The Importance of EMI and EMC Testing
Electromagnetic emissions can affect the functioning of electronic devices, electrical systems, and radio frequency (RF) systems. Since the electricity in a circuit is never entirely contained, all electronic devices emit some level of electromagnetic radiation. This means any device could potentially generate disruptive electromagnetic fields and may be vulnerable to the emissions of other electronics and electrical systems.
Before a final product is brought to market, the manufacturer must prove its compliance with Electromagnetic Interference (EMI) and Electromagnetic Compatibility (EMC) testing requirements. The testing helps ensure that new products under development can function as intended when used alongside current devices and systems in their shared operating environment. So, what is EMI and EMC in regards to the regulatory testing of electronic components and equipment?
Electromagnetic Interference vs. Electromagnetic Capability
The terms electromagnetic interference and electromagnetic capability are often confused when it comes to the regulatory testing of electronic devices. They are commonly used interchangeably. However, it is best to have a basic, general overview of each term and the respective requirements.
Despite being related in many ways, EMI and EMC have different meanings and relevance to the testing process.
What Is EMI?
Electromagnetic interference (EMI) is defined as electromagnetic energy that disrupts the function of an electronic device, electrical system, or radiofrequency system.
Since EMI either can be radiated or conducted, engineers must test power supplies through comprehensive scenarios for both radiation and conduction. Radiated EMI, otherwise known as radio-frequency interference (RFI), travels in the form of radio waves. Meanwhile, conducted EMI comes from the electromagnetic field generated by another source. The current flow is accidentally carried along a cable from this other source to the tested device.
What Are EMI Sources?
The source of EMI sometimes can include electrical storms, solar radiation, and other natural occurrences. However, EMI sources generated by another electronic device or electrical system are much more common. All electronics emit EMI, though specific equipment and peripherals are more likely to produce such disturbances.
The most common EMI sources include:
- Electronic devices that function at high frequencies, such as cellphones, radios, computing devices, radar, and sonar equipment.
- Power generating or high voltage components and equipment, such as power supplies, switches and relays, generators, solar inverters, battery chargers, and voltage regulators.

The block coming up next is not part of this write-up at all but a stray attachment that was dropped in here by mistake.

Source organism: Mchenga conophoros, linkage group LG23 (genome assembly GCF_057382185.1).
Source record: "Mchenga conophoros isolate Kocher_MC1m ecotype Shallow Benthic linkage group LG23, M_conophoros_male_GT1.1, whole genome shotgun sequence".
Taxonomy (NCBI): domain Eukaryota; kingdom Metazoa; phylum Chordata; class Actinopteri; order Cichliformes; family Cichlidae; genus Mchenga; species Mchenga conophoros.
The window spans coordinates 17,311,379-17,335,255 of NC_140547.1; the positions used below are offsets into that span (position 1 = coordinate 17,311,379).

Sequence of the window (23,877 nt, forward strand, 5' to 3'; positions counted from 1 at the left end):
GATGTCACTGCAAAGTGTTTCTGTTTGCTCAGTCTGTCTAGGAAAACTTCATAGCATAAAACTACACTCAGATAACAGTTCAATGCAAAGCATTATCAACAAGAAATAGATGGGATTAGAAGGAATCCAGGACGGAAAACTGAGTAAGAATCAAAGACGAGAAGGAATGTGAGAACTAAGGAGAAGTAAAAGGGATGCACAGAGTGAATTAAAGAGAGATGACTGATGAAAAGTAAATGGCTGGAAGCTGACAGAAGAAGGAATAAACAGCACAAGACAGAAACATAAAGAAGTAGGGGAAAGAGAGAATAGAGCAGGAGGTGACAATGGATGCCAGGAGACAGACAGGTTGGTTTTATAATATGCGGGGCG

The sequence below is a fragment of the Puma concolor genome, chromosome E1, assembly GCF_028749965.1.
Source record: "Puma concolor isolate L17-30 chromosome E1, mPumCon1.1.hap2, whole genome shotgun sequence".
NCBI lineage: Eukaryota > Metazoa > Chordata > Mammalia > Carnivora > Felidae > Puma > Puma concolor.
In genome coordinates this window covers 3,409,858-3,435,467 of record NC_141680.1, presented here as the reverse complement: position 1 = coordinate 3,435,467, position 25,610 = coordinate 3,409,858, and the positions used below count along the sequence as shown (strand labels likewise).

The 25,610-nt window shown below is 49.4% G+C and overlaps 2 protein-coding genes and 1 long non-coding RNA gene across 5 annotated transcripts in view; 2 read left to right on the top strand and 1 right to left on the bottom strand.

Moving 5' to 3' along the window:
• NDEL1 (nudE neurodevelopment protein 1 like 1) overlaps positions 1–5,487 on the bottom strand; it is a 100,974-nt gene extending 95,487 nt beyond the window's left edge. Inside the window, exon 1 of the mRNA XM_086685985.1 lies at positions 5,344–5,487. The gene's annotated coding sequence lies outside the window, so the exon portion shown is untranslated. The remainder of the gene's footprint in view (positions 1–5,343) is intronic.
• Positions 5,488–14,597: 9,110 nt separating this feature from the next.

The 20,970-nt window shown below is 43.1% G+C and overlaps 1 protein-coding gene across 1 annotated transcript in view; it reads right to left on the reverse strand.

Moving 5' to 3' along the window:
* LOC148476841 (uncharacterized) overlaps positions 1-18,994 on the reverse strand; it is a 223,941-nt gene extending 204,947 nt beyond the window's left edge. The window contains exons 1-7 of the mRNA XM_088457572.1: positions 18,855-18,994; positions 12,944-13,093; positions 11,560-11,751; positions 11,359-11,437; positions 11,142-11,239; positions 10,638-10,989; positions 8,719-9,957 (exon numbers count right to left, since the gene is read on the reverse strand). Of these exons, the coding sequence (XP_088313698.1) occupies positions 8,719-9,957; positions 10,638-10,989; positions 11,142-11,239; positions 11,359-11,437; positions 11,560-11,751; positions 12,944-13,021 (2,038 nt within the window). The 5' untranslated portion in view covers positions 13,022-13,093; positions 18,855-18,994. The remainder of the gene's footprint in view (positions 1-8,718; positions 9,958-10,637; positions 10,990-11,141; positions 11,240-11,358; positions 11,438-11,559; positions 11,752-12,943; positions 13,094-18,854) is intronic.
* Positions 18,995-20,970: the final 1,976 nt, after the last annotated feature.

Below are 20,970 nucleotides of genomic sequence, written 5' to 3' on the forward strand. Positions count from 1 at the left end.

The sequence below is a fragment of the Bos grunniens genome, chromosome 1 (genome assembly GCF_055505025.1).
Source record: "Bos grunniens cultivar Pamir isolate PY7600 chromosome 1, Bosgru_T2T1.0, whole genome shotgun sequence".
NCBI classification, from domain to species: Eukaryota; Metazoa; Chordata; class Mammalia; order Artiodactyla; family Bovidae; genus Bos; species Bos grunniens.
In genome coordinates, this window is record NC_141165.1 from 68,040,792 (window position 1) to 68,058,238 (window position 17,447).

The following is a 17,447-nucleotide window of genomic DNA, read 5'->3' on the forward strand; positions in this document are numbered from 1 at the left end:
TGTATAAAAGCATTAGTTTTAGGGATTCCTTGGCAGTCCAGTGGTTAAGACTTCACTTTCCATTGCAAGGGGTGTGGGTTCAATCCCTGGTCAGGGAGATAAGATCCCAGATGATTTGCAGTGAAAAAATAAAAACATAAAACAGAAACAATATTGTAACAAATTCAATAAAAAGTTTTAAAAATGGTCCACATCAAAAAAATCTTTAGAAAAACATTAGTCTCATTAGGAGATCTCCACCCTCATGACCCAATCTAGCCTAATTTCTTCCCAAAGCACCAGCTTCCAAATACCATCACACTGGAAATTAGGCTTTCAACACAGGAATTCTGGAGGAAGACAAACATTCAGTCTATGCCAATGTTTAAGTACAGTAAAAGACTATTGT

- Machines operating at high voltage and high frequencies, like motors, ignition systems, LED screens, and welders.
Most electronic devices are engineered to account for the presence of some amount of electromagnetic interference. As Each device in an operating environment must function as intended without disrupting one another.It is crucial to ensure that a final product is shielded appropriately from EMI and only produces emissions below the defined limits.
What Is EMC Testing?
Electromagnetic compatibility testing indicates whether a device can exist harmoniously within its expected operating environment. The two facets of EMC testing include:
- The device's ability to function as intended in the presence of disruptive EMI sources.
- The device's ability to not produce additional EMI that disrupts the functioning of other electronics.
Comprehensive EMC testing scenarios evaluate whether a device will generate or be vulnerable to EMI in its environment. To ensure that a design will function correctly, engineers must protect components and equipment from some amount of electromagnetic radiation. Additionally, the circuits themselves must not generate emissions that can degrade the performance of other electronic devices. EMC testing is necessary to ensure these design specifications are met.
Why Should Power Electronics Always Undergo EMI and EMC Testing?
The EMI and EMC testing processes are essential when bringing a new product to market. Many manufacturers regard these tests as a long-term investment due to the multiple advantages:
- Boosts reliability: EMC testing shows that a product is compliant with established requirements and regulations. This compliance increases the product's reliability, strengthening an engineer's confidence in their design and stimulating brand loyalty in consumers.
- Improves safety: Historically, failure to correctly anticipate the EMC of a product has led to some disastrous consequences. EMC testing helps prevent safety risks, product failure, data loss, and other adverse events.
- Reduces warranty issues: Different regulatory authorities have established compliance standards for electronic devices. Products cannot be recognized or taken to market unless all EMC testing requirements are met. Failing to consider EMC testing can lead to warranty issues.